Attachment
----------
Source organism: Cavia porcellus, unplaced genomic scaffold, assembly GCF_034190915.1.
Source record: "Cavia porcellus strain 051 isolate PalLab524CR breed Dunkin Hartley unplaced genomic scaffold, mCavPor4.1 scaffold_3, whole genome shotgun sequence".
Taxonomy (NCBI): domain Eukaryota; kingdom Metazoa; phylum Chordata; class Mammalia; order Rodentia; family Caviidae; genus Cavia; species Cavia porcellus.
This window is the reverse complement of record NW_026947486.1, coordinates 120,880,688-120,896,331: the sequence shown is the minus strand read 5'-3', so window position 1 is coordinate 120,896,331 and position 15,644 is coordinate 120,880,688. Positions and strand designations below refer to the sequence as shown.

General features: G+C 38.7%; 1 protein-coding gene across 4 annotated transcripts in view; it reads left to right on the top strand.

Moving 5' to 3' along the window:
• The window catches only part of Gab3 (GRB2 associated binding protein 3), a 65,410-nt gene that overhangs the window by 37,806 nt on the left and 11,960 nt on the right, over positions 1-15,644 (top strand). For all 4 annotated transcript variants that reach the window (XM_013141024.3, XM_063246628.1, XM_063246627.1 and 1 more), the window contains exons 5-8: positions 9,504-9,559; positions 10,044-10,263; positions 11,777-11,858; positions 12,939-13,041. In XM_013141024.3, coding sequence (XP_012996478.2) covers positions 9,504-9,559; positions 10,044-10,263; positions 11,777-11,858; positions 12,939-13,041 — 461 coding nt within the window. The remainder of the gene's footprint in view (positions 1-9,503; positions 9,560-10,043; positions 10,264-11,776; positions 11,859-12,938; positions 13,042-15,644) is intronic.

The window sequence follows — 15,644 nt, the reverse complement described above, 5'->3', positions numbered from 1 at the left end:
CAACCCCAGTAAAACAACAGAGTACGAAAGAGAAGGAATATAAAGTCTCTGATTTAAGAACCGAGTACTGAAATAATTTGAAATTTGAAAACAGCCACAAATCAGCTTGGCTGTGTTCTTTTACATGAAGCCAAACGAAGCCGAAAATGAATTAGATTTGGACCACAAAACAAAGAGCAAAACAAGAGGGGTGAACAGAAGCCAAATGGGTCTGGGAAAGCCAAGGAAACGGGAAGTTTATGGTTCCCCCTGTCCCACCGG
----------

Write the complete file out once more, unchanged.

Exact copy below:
Source organism: Cavia porcellus, unplaced genomic scaffold, assembly GCF_034190915.1.
Source record: "Cavia porcellus strain 051 isolate PalLab524CR breed Dunkin Hartley unplaced genomic scaffold, mCavPor4.1 scaffold_3, whole genome shotgun sequence".
Taxonomy (NCBI): domain Eukaryota; kingdom Metazoa; phylum Chordata; class Mammalia; order Rodentia; family Caviidae; genus Cavia; species Cavia porcellus.
This window is the reverse complement of record NW_026947486.1, coordinates 120,880,688-120,896,331: the sequence shown is the minus strand read 5'-3', so window position 1 is coordinate 120,896,331 and position 15,644 is coordinate 120,880,688. Positions and strand designations below refer to the sequence as shown.

General features: G+C 38.7%; 1 protein-coding gene across 4 annotated transcripts in view; it reads left to right on the top strand.

Moving 5' to 3' along the window:
• The window catches only part of Gab3 (GRB2 associated binding protein 3), a 65,410-nt gene that overhangs the window by 37,806 nt on the left and 11,960 nt on the right, over positions 1-15,644 (top strand). For all 4 annotated transcript variants that reach the window (XM_013141024.3, XM_063246628.1, XM_063246627.1 and 1 more), the window contains exons 5-8: positions 9,504-9,559; positions 10,044-10,263; positions 11,777-11,858; positions 12,939-13,041. In XM_013141024.3, coding sequence (XP_012996478.2) covers positions 9,504-9,559; positions 10,044-10,263; positions 11,777-11,858; positions 12,939-13,041 — 461 coding nt within the window. The remainder of the gene's footprint in view (positions 1-9,503; positions 9,560-10,043; positions 10,264-11,776; positions 11,859-12,938; positions 13,042-15,644) is intronic.

The window sequence follows — 15,644 nt, the reverse complement described above, 5'->3', positions numbered from 1 at the left end:
CAACCCCAGTAAAACAACAGAGTACGAAAGAGAAGGAATATAAAGTCTCTGATTTAAGAACCGAGTACTGAAATAATTTGAAATTTGAAAACAGCCACAAATCAGCTTGGCTGTGTTCTTTTACATGAAGCCAAACGAAGCCGAAAATGAATTAGATTTGGACCACAAAACAAAGAGCAAAACAAGAGGGGTGAACAGAAGCCAAATGGGTCTGGGAAAGCCAAGGAAACGGGAAGTTTATGGTTCCCCCTGTCCCACCGG